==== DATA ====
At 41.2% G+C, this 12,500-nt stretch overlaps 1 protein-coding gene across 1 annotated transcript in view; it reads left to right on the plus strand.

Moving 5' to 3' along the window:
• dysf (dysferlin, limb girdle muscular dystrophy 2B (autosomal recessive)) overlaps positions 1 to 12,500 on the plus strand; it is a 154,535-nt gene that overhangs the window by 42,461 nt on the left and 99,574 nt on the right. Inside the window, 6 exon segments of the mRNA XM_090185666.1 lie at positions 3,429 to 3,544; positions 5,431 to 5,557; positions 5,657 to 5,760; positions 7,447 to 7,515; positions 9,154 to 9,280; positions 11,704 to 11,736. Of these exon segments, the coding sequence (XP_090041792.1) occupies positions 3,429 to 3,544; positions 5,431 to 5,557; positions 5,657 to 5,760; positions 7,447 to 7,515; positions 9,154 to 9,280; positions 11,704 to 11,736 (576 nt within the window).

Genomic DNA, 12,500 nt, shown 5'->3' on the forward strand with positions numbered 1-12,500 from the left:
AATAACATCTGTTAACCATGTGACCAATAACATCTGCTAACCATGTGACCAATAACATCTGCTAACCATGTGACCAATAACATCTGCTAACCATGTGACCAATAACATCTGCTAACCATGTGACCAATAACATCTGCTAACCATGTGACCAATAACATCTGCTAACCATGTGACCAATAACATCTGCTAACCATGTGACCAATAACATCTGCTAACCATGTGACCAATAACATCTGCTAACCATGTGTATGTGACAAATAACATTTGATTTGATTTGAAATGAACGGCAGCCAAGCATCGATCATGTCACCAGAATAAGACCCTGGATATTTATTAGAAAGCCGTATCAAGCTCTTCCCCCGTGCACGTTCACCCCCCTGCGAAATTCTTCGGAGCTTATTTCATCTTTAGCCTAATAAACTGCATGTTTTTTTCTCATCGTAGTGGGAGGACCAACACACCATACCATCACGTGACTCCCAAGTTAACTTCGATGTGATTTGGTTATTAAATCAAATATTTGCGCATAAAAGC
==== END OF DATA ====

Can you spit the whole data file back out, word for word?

At 41.2% G+C, this 12,500-nt stretch overlaps 1 protein-coding gene across 1 annotated transcript in view; it reads left to right on the plus strand.

Moving 5' to 3' along the window:
• dysf (dysferlin, limb girdle muscular dystrophy 2B (autosomal recessive)) overlaps positions 1 to 12,500 on the plus strand; it is a 154,535-nt gene that overhangs the window by 42,461 nt on the left and 99,574 nt on the right. Inside the window, 6 exon segments of the mRNA XM_090185666.1 lie at positions 3,429 to 3,544; positions 5,431 to 5,557; positions 5,657 to 5,760; positions 7,447 to 7,515; positions 9,154 to 9,280; positions 11,704 to 11,736. Of these exon segments, the coding sequence (XP_090041792.1) occupies positions 3,429 to 3,544; positions 5,431 to 5,557; positions 5,657 to 5,760; positions 7,447 to 7,515; positions 9,154 to 9,280; positions 11,704 to 11,736 (576 nt within the window).

Genomic DNA, 12,500 nt, shown 5'->3' on the forward strand with positions numbered 1-12,500 from the left:
AATAACATCTGTTAACCATGTGACCAATAACATCTGCTAACCATGTGACCAATAACATCTGCTAACCATGTGACCAATAACATCTGCTAACCATGTGACCAATAACATCTGCTAACCATGTGACCAATAACATCTGCTAACCATGTGACCAATAACATCTGCTAACCATGTGACCAATAACATCTGCTAACCATGTGACCAATAACATCTGCTAACCATGTGACCAATAACATCTGCTAACCATGTGTATGTGACAAATAACATTTGATTTGATTTGAAATGAACGGCAGCCAAGCATCGATCATGTCACCAGAATAAGACCCTGGATATTTATTAGAAAGCCGTATCAAGCTCTTCCCCCGTGCACGTTCACCCCCCTGCGAAATTCTTCGGAGCTTATTTCATCTTTAGCCTAATAAACTGCATGTTTTTTTCTCATCGTAGTGGGAGGACCAACACACCATACCATCACGTGACTCCCAAGTTAACTTCGATGTGATTTGGTTATTAAATCAAATATTTGCGCATAAAAGC